• Add alternate playback formats for maximum native HTML5 playback
  • Add a poster image for your video, if it wasn’t done automatically on upload
  • Add subtitles to your video

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It’s pretty slick.

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Core Changes

Some other cool little treats:

  • Featured Image is turned on for attachment:audio and attachment:video = when you upload your audio and video files, if the files contain cover images, they are automatically slurped for you, uploaded, and associated as the featured image for the media file. Meaning: you will automatically have a video poster image, or your audio playlist will display the album cover along with the track.
  • Images in ID3 tags are stored via hash to prevent re-uploading = if you upload 10 tracks from an album that all have the same album cover, only one cover will uploaded and associated with all of the tracks.
  • Artist and Album are editable = your media item’s title is always used as the “song title,” but now, if your item did not contain metadata for artist and album, you can set it on the Edit Media screen.
  • The old “crystal” icon set for media items has been updated and MP6ified. They look WAY better.

Have fun with WordPress 3.9 🙂

xoxo

Audio Redux + Updated Plugins

I had the pleasure recently of realizing that some of my plugins had disappeared from the WordPress dot org plugins repo because I haven’t updated them in 1.5ish years. Last year at WordCamp San Francisco, I used part of my talk to explain why plugins aren’t always awesome, and me not updating my own plugins is a great example of why. You might think to yourself, “Scott’s pretty good, I’m sure his plugins are awesome, I could probably get pregnant just by activating one of them!” To which I would reply: “If you are using my Movies plugin, I have absolutely no idea if it still works, and I’m sure every javascript library in it is 50-75 versions behind.”

So I am trying to right this wrong and update my code. Back in 2010, I was still under the impression that procedural programming was da bomb. Needless to say, the plugins should work a lot better now and will be maintained / are more maintainable.

Here are some of the plugins that are updated, along with their companion blog posts:

Minify
Plugin: http://wordpress.org/extend/plugins/minify/
Blog Post: http://scotty-t.com/2012/05/24/minify-redux/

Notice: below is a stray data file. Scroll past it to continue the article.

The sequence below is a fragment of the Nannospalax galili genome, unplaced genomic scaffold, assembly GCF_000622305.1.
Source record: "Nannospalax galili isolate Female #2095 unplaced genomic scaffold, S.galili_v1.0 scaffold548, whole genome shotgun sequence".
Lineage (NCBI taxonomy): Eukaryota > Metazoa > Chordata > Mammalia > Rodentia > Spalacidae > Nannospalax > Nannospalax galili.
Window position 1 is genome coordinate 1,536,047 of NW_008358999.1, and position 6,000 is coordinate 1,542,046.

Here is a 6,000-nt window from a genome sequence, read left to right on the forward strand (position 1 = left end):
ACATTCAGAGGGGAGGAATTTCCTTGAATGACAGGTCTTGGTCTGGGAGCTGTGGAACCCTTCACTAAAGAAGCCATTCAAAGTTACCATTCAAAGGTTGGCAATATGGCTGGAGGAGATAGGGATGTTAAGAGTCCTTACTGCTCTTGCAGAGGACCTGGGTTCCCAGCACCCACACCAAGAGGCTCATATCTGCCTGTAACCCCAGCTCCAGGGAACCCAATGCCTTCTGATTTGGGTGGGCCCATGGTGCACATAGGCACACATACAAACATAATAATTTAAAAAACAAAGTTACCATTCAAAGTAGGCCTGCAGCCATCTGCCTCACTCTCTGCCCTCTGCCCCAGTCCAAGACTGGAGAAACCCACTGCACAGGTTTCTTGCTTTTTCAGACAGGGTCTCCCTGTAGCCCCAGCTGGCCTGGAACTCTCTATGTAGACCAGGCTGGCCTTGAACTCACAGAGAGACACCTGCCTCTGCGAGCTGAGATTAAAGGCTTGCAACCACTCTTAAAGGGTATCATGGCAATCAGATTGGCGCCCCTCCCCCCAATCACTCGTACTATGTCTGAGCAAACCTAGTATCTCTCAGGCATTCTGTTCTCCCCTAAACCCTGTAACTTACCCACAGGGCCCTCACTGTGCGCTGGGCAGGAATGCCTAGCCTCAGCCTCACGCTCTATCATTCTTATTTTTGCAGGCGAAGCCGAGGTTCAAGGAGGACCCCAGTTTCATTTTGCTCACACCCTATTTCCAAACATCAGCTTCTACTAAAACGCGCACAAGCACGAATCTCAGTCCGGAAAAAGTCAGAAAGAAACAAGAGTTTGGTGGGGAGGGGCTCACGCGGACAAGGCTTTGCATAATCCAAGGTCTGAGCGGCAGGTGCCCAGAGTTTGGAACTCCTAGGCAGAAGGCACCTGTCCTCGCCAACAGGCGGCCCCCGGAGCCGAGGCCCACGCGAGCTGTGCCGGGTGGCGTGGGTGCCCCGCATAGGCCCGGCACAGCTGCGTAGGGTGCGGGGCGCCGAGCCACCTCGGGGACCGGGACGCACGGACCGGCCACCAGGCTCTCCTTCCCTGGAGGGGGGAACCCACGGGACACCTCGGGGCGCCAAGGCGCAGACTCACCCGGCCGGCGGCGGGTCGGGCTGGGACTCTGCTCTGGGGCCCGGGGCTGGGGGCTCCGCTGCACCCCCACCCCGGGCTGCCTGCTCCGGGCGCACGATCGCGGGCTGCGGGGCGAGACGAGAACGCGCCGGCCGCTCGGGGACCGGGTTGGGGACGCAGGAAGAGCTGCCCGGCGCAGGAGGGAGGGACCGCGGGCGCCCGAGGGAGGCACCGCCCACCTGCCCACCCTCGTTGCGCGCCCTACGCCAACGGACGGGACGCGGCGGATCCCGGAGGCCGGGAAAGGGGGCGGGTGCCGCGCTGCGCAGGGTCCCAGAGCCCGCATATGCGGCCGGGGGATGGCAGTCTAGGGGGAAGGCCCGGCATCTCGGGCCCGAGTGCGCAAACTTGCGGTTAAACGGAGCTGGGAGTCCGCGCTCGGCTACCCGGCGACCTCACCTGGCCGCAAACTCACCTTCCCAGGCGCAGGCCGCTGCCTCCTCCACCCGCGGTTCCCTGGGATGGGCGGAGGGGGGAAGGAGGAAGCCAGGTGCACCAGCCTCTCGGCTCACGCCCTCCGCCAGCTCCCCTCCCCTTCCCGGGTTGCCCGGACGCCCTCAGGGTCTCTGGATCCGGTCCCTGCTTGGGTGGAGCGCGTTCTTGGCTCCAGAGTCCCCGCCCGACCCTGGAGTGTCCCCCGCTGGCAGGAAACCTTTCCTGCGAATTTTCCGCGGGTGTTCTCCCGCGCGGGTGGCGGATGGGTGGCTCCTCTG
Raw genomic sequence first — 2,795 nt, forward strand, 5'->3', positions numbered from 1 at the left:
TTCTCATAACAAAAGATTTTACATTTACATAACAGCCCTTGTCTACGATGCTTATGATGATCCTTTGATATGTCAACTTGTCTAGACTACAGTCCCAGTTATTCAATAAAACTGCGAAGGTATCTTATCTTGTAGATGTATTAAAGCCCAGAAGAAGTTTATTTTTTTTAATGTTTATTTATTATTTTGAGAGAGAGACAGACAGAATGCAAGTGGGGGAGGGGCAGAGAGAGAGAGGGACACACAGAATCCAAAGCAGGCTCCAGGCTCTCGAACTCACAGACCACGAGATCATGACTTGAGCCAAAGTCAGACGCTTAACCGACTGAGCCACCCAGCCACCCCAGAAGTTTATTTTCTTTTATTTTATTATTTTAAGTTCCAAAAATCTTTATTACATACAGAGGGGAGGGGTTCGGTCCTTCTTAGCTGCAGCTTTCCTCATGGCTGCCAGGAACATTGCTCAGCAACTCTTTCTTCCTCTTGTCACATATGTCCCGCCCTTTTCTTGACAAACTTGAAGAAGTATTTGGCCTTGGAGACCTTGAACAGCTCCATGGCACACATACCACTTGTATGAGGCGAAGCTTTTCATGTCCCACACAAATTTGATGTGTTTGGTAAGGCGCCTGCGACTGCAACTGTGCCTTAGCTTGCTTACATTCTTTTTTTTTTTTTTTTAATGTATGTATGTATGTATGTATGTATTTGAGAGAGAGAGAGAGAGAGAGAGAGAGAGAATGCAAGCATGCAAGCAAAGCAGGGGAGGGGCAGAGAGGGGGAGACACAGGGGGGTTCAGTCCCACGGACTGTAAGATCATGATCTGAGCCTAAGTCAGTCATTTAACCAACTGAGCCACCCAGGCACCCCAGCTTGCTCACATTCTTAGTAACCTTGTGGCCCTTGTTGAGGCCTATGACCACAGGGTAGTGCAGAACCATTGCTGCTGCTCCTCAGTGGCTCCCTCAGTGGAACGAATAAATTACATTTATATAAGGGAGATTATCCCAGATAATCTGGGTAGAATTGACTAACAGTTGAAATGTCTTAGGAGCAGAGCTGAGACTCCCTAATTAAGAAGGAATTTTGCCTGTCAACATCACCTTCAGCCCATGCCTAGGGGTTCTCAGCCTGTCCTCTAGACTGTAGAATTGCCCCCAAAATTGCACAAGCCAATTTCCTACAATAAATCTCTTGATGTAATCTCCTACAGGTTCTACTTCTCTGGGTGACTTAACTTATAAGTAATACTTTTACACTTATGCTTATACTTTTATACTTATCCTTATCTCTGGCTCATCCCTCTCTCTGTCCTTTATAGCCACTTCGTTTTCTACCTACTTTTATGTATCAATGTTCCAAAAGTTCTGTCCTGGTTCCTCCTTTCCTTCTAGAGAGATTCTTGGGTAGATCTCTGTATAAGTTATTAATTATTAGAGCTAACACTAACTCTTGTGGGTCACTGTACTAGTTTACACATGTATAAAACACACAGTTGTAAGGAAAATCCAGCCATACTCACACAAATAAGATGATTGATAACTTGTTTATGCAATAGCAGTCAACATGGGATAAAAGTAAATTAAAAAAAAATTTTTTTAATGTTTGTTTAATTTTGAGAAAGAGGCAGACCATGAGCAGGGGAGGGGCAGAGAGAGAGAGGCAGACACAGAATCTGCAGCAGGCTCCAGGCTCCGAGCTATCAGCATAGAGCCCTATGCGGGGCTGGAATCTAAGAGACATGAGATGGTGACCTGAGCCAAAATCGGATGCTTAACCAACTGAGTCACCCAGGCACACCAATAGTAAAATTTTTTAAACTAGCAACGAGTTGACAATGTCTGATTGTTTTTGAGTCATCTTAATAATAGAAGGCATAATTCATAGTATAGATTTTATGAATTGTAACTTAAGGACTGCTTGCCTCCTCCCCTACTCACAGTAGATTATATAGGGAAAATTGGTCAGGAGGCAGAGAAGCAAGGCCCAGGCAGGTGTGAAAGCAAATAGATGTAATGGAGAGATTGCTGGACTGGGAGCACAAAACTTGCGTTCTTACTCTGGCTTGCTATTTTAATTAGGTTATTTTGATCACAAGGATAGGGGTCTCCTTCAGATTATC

Shuffle
Plugin: http://wordpress.org/extend/plugins/shuffle/
Blog Post: http://scotty-t.com/2010/11/15/my-first-plugin-shuffle/

Audio
Plugin: http://wordpress.org/extend/plugins/audio/
Blog Post: http://scotty-t.com/2010/11/22/new-plugin-audio/

Audio is awesome, and here’s why:

  • WordPress doesn’t come packaged with an mp3 player
  • Your player can be styled 100% with CSS – (drop in a replacement: STYLESHEETPATH . ‘/audio.css’)
  • If you use Shuffle, you can attach .ogg files to your .mp3s, and they will be used in native HTML5 browsers that don’t natively support .mp3
  • If you use your own styles, you can style a playlist automatically, and with Shuffle, attach image(s) to each MP3

BOOM. I will try to be a better man in the future and keep my plugins bleeding edge.

xoxo

“Movies” plugin now supports WebM

I just checked in version 0.3 of “Movies,” my HTML5 Video plugin for WordPress. When used with Shuffle, you can now associate an Ogg Theora file, a WebM file, and an image with an MP4 (H.264) file to load into an HTML5 Video player (built on top of VideoJS) that will play native Video in browsers that support it (most of them that aren’t IE, and IE9) and use the MP4 and Flash for browsers that don’t (old versions of good browsers and all versions of IE, minus IE9).

I spent half of the day trying to install ffmpeg on the command line to encode videos into WebM, but I failed miserably/then realized you can encode WebM files with Firefogg, the same tool that is used to encode Ogg Theora files: just select “vp8” instead of “theora” in the video codec dropdown. Easy!

Go here to see what’s supported where: http://diveintohtml5.org/video.html#what-works

My previous post on Movies: http://scotty-t.com/2010/11/24/new-plugin-movies/

“Audio” plugin now supports Ogg Vorbis

http://wordpress.org/extend/plugins/audio/